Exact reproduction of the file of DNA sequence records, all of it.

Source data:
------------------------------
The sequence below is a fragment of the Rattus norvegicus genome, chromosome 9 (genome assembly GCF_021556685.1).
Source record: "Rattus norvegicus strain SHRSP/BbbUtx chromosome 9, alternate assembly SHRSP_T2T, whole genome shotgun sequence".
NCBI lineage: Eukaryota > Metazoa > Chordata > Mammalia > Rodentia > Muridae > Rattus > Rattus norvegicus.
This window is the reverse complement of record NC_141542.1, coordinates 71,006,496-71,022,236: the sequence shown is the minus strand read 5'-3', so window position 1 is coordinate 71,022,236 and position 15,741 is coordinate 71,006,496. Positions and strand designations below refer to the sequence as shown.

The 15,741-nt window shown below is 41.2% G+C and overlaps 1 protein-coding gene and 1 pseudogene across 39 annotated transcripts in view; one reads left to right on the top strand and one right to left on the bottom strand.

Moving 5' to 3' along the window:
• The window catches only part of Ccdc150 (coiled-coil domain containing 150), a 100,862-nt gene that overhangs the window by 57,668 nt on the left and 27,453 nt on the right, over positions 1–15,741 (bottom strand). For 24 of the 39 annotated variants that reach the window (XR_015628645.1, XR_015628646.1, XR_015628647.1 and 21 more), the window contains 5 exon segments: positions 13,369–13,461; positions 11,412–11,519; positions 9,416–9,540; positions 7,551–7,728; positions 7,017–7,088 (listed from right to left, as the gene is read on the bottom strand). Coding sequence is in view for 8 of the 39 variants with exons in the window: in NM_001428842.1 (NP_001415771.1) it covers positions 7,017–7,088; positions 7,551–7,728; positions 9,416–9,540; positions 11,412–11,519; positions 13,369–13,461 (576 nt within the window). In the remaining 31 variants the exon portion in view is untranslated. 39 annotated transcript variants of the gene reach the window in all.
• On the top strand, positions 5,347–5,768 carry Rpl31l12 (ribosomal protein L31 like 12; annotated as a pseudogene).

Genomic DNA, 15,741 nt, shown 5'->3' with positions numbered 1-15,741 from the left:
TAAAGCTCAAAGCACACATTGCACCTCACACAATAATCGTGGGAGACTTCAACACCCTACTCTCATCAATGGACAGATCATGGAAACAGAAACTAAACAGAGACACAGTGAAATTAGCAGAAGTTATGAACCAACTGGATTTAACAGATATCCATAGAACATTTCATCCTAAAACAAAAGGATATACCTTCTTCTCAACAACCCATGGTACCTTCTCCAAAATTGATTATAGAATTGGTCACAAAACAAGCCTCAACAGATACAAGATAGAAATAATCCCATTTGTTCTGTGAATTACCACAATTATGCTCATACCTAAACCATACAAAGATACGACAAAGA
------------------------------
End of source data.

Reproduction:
The sequence below is a fragment of the Rattus norvegicus genome, chromosome 9 (genome assembly GCF_021556685.1).
Source record: "Rattus norvegicus strain SHRSP/BbbUtx chromosome 9, alternate assembly SHRSP_T2T, whole genome shotgun sequence".
NCBI lineage: Eukaryota > Metazoa > Chordata > Mammalia > Rodentia > Muridae > Rattus > Rattus norvegicus.
This window is the reverse complement of record NC_141542.1, coordinates 71,006,496-71,022,236: the sequence shown is the minus strand read 5'-3', so window position 1 is coordinate 71,022,236 and position 15,741 is coordinate 71,006,496. Positions and strand designations below refer to the sequence as shown.

The 15,741-nt window shown below is 41.2% G+C and overlaps 1 protein-coding gene and 1 pseudogene across 39 annotated transcripts in view; one reads left to right on the top strand and one right to left on the bottom strand.

Moving 5' to 3' along the window:
• The window catches only part of Ccdc150 (coiled-coil domain containing 150), a 100,862-nt gene that overhangs the window by 57,668 nt on the left and 27,453 nt on the right, over positions 1–15,741 (bottom strand). For 24 of the 39 annotated variants that reach the window (XR_015628645.1, XR_015628646.1, XR_015628647.1 and 21 more), the window contains 5 exon segments: positions 13,369–13,461; positions 11,412–11,519; positions 9,416–9,540; positions 7,551–7,728; positions 7,017–7,088 (listed from right to left, as the gene is read on the bottom strand). Coding sequence is in view for 8 of the 39 variants with exons in the window: in NM_001428842.1 (NP_001415771.1) it covers positions 7,017–7,088; positions 7,551–7,728; positions 9,416–9,540; positions 11,412–11,519; positions 13,369–13,461 (576 nt within the window). In the remaining 31 variants the exon portion in view is untranslated. 39 annotated transcript variants of the gene reach the window in all.
• On the top strand, positions 5,347–5,768 carry Rpl31l12 (ribosomal protein L31 like 12; annotated as a pseudogene).

Genomic DNA, 15,741 nt, shown 5'->3' with positions numbered 1-15,741 from the left:
TAAAGCTCAAAGCACACATTGCACCTCACACAATAATCGTGGGAGACTTCAACACCCTACTCTCATCAATGGACAGATCATGGAAACAGAAACTAAACAGAGACACAGTGAAATTAGCAGAAGTTATGAACCAACTGGATTTAACAGATATCCATAGAACATTTCATCCTAAAACAAAAGGATATACCTTCTTCTCAACAACCCATGGTACCTTCTCCAAAATTGATTATAGAATTGGTCACAAAACAAGCCTCAACAGATACAAGATAGAAATAATCCCATTTGTTCTGTGAATTACCACAATTATGCTCATACCTAAACCATACAAAGATACGACAAAGA